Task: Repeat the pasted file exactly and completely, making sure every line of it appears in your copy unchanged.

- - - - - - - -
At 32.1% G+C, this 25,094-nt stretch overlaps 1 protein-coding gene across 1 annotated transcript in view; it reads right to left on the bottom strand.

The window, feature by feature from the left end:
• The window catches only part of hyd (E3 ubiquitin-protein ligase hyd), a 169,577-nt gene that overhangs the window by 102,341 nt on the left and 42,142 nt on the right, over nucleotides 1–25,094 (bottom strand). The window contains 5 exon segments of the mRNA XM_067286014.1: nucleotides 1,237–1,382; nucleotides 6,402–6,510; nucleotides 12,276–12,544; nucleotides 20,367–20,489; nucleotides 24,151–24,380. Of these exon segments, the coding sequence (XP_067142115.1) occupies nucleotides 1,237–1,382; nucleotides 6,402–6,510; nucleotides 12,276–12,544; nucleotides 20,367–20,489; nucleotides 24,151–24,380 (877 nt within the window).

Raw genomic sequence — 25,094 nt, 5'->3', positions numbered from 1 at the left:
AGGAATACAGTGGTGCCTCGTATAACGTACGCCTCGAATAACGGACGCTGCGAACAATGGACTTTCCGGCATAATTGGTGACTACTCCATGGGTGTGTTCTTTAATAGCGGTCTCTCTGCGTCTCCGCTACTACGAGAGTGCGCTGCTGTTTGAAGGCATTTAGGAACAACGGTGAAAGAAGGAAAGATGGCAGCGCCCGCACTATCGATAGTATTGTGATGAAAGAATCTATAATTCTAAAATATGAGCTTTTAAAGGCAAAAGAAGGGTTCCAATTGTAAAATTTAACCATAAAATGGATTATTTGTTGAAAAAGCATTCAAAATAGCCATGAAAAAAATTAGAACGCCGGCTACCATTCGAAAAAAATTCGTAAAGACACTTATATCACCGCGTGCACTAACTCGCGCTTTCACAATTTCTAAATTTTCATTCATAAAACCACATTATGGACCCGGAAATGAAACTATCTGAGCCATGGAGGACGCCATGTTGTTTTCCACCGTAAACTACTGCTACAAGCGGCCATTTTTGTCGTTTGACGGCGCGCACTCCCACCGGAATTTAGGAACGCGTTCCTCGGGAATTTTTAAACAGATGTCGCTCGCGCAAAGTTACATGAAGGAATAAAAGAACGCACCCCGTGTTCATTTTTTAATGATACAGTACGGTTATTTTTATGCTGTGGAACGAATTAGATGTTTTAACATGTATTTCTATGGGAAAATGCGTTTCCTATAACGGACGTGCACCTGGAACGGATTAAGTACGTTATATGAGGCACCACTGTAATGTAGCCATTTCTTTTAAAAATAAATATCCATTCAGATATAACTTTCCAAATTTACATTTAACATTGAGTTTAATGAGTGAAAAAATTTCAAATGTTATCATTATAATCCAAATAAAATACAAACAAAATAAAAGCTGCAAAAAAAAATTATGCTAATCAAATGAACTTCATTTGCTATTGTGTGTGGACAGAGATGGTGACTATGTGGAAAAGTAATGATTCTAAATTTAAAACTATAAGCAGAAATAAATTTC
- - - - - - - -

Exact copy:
At 32.1% G+C, this 25,094-nt stretch overlaps 1 protein-coding gene across 1 annotated transcript in view; it reads right to left on the bottom strand.

The window, feature by feature from the left end:
• The window catches only part of hyd (E3 ubiquitin-protein ligase hyd), a 169,577-nt gene that overhangs the window by 102,341 nt on the left and 42,142 nt on the right, over nucleotides 1–25,094 (bottom strand). The window contains 5 exon segments of the mRNA XM_067286014.1: nucleotides 1,237–1,382; nucleotides 6,402–6,510; nucleotides 12,276–12,544; nucleotides 20,367–20,489; nucleotides 24,151–24,380. Of these exon segments, the coding sequence (XP_067142115.1) occupies nucleotides 1,237–1,382; nucleotides 6,402–6,510; nucleotides 12,276–12,544; nucleotides 20,367–20,489; nucleotides 24,151–24,380 (877 nt within the window).

Raw genomic sequence — 25,094 nt, 5'->3', positions numbered from 1 at the left:
AGGAATACAGTGGTGCCTCGTATAACGTACGCCTCGAATAACGGACGCTGCGAACAATGGACTTTCCGGCATAATTGGTGACTACTCCATGGGTGTGTTCTTTAATAGCGGTCTCTCTGCGTCTCCGCTACTACGAGAGTGCGCTGCTGTTTGAAGGCATTTAGGAACAACGGTGAAAGAAGGAAAGATGGCAGCGCCCGCACTATCGATAGTATTGTGATGAAAGAATCTATAATTCTAAAATATGAGCTTTTAAAGGCAAAAGAAGGGTTCCAATTGTAAAATTTAACCATAAAATGGATTATTTGTTGAAAAAGCATTCAAAATAGCCATGAAAAAAATTAGAACGCCGGCTACCATTCGAAAAAAATTCGTAAAGACACTTATATCACCGCGTGCACTAACTCGCGCTTTCACAATTTCTAAATTTTCATTCATAAAACCACATTATGGACCCGGAAATGAAACTATCTGAGCCATGGAGGACGCCATGTTGTTTTCCACCGTAAACTACTGCTACAAGCGGCCATTTTTGTCGTTTGACGGCGCGCACTCCCACCGGAATTTAGGAACGCGTTCCTCGGGAATTTTTAAACAGATGTCGCTCGCGCAAAGTTACATGAAGGAATAAAAGAACGCACCCCGTGTTCATTTTTTAATGATACAGTACGGTTATTTTTATGCTGTGGAACGAATTAGATGTTTTAACATGTATTTCTATGGGAAAATGCGTTTCCTATAACGGACGTGCACCTGGAACGGATTAAGTACGTTATATGAGGCACCACTGTAATGTAGCCATTTCTTTTAAAAATAAATATCCATTCAGATATAACTTTCCAAATTTACATTTAACATTGAGTTTAATGAGTGAAAAAATTTCAAATGTTATCATTATAATCCAAATAAAATACAAACAAAATAAAAGCTGCAAAAAAAAATTATGCTAATCAAATGAACTTCATTTGCTATTGTGTGTGGACAGAGATGGTGACTATGTGGAAAAGTAATGATTCTAAATTTAAAACTATAAGCAGAAATAAATTTC